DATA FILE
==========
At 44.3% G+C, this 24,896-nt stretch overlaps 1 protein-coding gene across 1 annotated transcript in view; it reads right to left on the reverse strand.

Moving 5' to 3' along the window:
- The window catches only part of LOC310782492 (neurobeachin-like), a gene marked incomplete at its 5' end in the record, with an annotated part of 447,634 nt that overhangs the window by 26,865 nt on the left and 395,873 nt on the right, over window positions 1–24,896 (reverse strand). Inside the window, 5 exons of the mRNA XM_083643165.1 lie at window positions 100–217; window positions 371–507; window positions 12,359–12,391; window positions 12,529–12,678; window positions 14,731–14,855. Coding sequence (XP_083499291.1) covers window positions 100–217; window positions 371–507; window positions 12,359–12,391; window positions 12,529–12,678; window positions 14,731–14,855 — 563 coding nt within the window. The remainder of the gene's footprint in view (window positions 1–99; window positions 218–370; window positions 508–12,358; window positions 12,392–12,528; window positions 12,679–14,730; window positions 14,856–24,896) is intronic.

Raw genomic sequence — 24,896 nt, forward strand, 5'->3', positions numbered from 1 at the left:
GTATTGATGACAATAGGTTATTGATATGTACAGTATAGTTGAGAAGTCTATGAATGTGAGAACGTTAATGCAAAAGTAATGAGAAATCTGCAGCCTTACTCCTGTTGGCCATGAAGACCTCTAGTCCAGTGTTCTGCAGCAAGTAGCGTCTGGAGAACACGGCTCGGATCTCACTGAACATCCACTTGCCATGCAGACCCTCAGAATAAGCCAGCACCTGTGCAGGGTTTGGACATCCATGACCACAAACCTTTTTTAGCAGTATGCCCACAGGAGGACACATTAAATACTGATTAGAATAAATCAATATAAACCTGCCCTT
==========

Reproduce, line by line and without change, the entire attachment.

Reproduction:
At 44.3% G+C, this 24,896-nt stretch overlaps 1 protein-coding gene across 1 annotated transcript in view; it reads right to left on the reverse strand.

Moving 5' to 3' along the window:
- The window catches only part of LOC310782492 (neurobeachin-like), a gene marked incomplete at its 5' end in the record, with an annotated part of 447,634 nt that overhangs the window by 26,865 nt on the left and 395,873 nt on the right, over window positions 1–24,896 (reverse strand). Inside the window, 5 exons of the mRNA XM_083643165.1 lie at window positions 100–217; window positions 371–507; window positions 12,359–12,391; window positions 12,529–12,678; window positions 14,731–14,855. Coding sequence (XP_083499291.1) covers window positions 100–217; window positions 371–507; window positions 12,359–12,391; window positions 12,529–12,678; window positions 14,731–14,855 — 563 coding nt within the window. The remainder of the gene's footprint in view (window positions 1–99; window positions 218–370; window positions 508–12,358; window positions 12,392–12,528; window positions 12,679–14,730; window positions 14,856–24,896) is intronic.

Raw genomic sequence — 24,896 nt, forward strand, 5'->3', positions numbered from 1 at the left:
GTATTGATGACAATAGGTTATTGATATGTACAGTATAGTTGAGAAGTCTATGAATGTGAGAACGTTAATGCAAAAGTAATGAGAAATCTGCAGCCTTACTCCTGTTGGCCATGAAGACCTCTAGTCCAGTGTTCTGCAGCAAGTAGCGTCTGGAGAACACGGCTCGGATCTCACTGAACATCCACTTGCCATGCAGACCCTCAGAATAAGCCAGCACCTGTGCAGGGTTTGGACATCCATGACCACAAACCTTTTTTAGCAGTATGCCCACAGGAGGACACATTAAATACTGATTAGAATAAATCAATATAAACCTGCCCTT